- Watch the weather. One way that drivers can limit their liability in the winter is to plan trips in relatively good weather. Be alert and stay up to date on changing weather and traffic reports in order to anticipate and avoid stormy roadways. New smartphones and tablets make this even easier with real-time wireless weather updates (just be sure not to check while driving).
- Slow down. A little more caution makes a lot of difference when roads are slick. Slowing down by 5 mph or more, and driving on low-speed roads, will help limit you potential for damage in a collision. Keeping more car lengths between vehicles gives you more time for any sudden stop too.
- Know Your Extras. This is a big one for those driving newer, more tech-equipped vehicles: it's critically important to understand how your safety features work. The biggest example? Anti-lock brakes. Where tapping brakes works for controlling skid in traditional braking, pumping ABS can be dangerous. Road safety experts and law enforcement professionals know that anti-lock brakes and other features are no substitute for safe stopping distances and reasonable speeds - and that goes for other high-tech features like traction control as well. Even some more traditional features of a vehicle can be confusing - for example, experts warn against using cruise control on slick roads.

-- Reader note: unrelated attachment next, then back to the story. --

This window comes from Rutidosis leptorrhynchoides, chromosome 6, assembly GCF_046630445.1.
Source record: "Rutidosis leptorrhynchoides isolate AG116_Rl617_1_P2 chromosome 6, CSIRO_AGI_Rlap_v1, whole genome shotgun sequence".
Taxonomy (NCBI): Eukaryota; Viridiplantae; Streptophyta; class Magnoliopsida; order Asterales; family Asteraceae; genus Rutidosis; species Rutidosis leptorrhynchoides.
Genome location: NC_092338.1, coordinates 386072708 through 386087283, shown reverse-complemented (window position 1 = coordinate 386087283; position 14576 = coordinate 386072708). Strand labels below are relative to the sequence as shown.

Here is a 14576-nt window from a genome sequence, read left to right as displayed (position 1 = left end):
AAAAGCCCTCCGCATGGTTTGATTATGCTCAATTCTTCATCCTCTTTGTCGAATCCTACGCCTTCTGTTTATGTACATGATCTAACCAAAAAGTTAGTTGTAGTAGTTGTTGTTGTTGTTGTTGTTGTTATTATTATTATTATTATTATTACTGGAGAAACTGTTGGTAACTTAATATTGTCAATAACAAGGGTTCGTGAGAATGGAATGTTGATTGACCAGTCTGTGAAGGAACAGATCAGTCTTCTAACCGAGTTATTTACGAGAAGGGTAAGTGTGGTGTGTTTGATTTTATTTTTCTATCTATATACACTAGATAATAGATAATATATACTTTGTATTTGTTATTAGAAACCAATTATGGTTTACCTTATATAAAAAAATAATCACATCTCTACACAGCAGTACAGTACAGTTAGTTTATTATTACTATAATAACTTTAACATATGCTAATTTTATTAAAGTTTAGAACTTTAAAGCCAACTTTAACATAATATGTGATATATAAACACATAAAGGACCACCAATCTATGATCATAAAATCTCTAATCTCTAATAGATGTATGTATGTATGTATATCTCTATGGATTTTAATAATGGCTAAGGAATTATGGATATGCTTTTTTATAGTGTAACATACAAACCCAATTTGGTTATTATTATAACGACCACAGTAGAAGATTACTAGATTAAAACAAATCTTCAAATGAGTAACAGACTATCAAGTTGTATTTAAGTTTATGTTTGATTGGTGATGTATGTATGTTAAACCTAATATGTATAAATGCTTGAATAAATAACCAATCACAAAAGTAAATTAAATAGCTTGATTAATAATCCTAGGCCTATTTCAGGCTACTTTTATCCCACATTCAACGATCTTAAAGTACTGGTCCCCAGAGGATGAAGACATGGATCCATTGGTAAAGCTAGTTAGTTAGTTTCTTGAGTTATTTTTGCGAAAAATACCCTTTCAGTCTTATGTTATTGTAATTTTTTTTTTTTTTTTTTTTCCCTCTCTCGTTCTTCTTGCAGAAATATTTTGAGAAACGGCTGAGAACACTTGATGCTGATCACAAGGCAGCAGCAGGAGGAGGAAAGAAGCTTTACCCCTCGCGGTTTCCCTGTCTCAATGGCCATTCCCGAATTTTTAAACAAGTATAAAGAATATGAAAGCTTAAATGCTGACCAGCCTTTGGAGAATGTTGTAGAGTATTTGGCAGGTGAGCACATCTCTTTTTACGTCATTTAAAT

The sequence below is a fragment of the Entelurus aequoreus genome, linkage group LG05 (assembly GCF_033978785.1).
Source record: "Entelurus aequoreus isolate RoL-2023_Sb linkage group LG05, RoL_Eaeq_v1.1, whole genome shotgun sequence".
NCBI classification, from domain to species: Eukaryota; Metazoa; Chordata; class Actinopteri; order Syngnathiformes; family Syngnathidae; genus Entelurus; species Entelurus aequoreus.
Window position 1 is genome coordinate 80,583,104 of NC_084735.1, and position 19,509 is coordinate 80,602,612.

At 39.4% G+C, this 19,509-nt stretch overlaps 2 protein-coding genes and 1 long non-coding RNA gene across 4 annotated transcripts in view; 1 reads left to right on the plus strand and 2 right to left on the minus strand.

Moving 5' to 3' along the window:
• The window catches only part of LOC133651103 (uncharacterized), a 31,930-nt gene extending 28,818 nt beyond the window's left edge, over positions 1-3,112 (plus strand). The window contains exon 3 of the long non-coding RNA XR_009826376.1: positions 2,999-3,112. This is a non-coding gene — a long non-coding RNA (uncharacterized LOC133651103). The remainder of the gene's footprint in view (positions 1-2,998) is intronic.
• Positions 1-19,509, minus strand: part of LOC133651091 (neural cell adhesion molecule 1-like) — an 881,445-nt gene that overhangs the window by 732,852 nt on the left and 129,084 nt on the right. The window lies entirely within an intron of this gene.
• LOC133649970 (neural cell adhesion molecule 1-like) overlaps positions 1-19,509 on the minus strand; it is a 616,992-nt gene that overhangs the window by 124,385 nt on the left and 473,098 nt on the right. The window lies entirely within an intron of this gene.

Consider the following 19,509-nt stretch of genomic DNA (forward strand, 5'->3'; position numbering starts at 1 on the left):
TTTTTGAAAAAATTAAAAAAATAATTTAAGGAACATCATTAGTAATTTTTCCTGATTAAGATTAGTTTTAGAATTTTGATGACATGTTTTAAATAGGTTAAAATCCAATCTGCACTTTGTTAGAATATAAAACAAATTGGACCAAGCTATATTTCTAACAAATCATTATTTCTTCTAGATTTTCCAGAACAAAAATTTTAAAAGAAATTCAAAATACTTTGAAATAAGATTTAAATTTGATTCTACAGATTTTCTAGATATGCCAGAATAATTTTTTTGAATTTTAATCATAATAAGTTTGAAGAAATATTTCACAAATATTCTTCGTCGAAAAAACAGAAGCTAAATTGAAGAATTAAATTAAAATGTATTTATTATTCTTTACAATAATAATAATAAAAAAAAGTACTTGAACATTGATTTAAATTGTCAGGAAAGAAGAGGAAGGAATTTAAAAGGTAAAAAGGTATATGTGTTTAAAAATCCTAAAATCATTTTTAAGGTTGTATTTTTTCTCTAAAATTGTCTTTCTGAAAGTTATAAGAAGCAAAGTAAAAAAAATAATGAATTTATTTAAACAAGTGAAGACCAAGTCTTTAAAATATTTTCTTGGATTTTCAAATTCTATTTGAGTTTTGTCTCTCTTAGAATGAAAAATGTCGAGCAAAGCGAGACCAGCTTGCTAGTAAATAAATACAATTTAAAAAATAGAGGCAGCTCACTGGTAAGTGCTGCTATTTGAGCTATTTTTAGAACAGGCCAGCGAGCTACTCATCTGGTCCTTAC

- Condition Your Vehicle For Winter. In some states that get the most winter weather, drivers are allowed to put on items like tire chains or tire studs to add traction. In other states, these additions are illegal because they can tear up roads. Check with your state DMV to see whether these winter preparations are appropriate where you live. And, no matter what state you're in, it's a good idea to keep tires at proper inflation.
Another major part of maintenance is directly related to winter: drivers should take care to remove troublesome ice from the windshield and windows, and big drifts of snow from the hood and cabin top, in order to prevent problems with visibility.
- Stock A Winter Emergency Kit. In the event that you do have to pull over during a major storm or find yourself with a broken-down vehicle, be prepared with a winter emergency kit. Recommended items include: a flashlight and batteries, hand-warmers, blankets, drinking water, shovel and ice scraper, jumper cables, and standalone emergency lights or flares.